Case study: Drop the asking price or rent it out?

I came across this topic when posting about a price drop on another house in the same estate. I thought it would make an interesting mini case study, because instead of selling, the vendor decided to rent out their house.

This little case study examines whether the rental income will come close to compensating for the price drop between what they could have got for this house last summer and what they would get today or in the future. So I did some maths, under admittedly tenuous assumptions, to see whether renting it out was a smart move.


  1. Last asking price recorded in the original topic was

although no link was given (tut tut).

  1. But the asking price last summer is not really relevant: the real question is, what could they have got for it back then if they had been willing to drop to a price at which it would sell? I’m going to assume that they could have got at least €370k. I based this on data found in the original topic:

That was a 3-bed. A reasonable assumption is that if no. 3 sold quickly at an asking price of €379, it fetched €320-340k. Add on the extra bedroom in no. 16 for a cheapish €30-50k, and we get €370k. Based on the data provided here, that seems like a conservative estimate of what they could have obtained.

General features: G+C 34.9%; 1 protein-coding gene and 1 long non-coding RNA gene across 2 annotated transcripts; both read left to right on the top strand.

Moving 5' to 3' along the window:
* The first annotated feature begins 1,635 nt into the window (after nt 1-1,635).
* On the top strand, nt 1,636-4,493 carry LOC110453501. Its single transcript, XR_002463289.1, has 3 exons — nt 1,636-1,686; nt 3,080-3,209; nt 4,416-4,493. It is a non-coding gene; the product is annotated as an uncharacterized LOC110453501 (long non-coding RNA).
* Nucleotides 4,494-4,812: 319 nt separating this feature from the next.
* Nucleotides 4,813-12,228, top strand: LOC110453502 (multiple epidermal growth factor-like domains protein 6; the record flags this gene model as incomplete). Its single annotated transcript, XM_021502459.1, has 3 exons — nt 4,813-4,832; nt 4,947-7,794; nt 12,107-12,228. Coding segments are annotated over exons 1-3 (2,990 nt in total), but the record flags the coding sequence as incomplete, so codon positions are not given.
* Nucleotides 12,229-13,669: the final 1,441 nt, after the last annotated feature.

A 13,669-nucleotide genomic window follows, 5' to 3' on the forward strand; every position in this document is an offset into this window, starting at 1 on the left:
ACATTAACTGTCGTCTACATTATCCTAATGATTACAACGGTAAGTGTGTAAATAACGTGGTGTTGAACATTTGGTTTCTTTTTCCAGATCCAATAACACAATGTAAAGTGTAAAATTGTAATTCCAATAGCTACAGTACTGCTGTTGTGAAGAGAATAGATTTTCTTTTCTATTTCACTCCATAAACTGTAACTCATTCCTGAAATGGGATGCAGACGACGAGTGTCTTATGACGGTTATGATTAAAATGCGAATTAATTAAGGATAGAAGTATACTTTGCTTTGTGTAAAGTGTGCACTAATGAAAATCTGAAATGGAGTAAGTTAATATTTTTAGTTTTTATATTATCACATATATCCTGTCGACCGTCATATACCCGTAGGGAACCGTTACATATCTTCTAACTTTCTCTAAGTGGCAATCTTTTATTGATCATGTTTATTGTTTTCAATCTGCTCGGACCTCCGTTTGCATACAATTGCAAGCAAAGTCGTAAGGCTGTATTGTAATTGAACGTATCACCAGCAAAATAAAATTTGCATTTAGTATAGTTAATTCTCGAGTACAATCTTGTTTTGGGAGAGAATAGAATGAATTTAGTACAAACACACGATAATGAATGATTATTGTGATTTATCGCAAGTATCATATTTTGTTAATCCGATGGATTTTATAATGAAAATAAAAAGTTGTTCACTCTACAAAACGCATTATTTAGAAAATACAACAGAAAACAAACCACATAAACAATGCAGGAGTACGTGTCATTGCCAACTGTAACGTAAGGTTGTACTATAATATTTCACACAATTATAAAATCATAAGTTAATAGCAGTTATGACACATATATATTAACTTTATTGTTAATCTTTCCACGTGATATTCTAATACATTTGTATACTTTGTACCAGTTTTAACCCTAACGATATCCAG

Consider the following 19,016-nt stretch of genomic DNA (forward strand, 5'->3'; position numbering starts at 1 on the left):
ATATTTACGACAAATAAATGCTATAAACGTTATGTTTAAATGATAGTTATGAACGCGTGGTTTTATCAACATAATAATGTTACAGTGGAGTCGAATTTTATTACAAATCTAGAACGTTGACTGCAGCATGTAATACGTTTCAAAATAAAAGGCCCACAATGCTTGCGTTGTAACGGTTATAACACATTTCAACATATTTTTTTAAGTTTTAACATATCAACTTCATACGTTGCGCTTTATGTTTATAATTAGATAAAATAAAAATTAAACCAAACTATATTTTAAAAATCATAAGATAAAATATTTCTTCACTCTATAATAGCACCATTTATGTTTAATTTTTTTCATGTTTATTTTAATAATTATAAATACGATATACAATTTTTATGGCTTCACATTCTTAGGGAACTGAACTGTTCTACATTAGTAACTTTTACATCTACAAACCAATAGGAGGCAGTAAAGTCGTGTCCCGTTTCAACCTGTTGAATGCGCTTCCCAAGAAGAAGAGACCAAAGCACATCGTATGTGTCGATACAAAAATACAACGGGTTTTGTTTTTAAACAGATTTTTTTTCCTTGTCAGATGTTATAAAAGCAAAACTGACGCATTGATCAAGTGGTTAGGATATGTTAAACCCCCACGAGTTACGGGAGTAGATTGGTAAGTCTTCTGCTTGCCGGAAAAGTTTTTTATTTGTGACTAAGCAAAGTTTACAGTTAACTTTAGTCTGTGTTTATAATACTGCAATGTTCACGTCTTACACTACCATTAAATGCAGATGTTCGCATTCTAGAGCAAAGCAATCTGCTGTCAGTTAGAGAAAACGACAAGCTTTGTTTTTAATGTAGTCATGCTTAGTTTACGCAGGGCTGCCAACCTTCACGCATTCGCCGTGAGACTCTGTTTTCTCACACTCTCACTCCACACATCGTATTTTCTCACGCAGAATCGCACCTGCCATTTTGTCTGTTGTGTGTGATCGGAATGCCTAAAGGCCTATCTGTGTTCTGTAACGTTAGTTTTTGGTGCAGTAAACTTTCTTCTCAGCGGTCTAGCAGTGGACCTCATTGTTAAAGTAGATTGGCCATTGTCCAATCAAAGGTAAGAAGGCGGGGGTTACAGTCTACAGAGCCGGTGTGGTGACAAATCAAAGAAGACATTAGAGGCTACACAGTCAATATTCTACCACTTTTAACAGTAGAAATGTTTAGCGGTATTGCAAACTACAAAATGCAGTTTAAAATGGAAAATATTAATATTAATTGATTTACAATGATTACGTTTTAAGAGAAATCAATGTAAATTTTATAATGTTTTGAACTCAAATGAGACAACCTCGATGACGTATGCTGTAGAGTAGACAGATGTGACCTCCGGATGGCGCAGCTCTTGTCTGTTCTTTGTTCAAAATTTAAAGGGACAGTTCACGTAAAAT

1. So what would they get today? Well, 4 Mount Eagle Lawn, another 4-bed semi, is currently for sale asking €325k:
    so let’s be generous and imagine that no. 16 could ask the same and get almost the full asking price - say €300k.

  2. Based on these assumptions, the owners of no. 16 would be €70k richer than they are today, if they had dropped the price fast last summer to a point at which they could have sold.

  3. Not sure what rent they were asking, but the lettings link at the top of this post shows the deposit required was €1,425. So let’s assume a generous 11 months but no other associated costs (ha!) this gives an income of €15,675 for the coming year.

So the answer is that in this case at least, renting out the house was a really bad decision. I haven’t even taken into account the costs of maintenance, tax on rental income, further price declines in the house value, interest-earning potential if they had sold last year, and a whole bunch of other factors. Of course, I did make a lot of assumptions in the absence of direct information, but where possible they are evidence-based. I’d be happy to see the assumptions and analysis improve by other posters, or to see other examples and arguments which may support or contradict these conclusions.

It may not have been much of a decision. That’s a relatively recently built house and is probably in negative equity. Banks aren’t big on short sales, so they may not have been able to drop price low enough to sell it.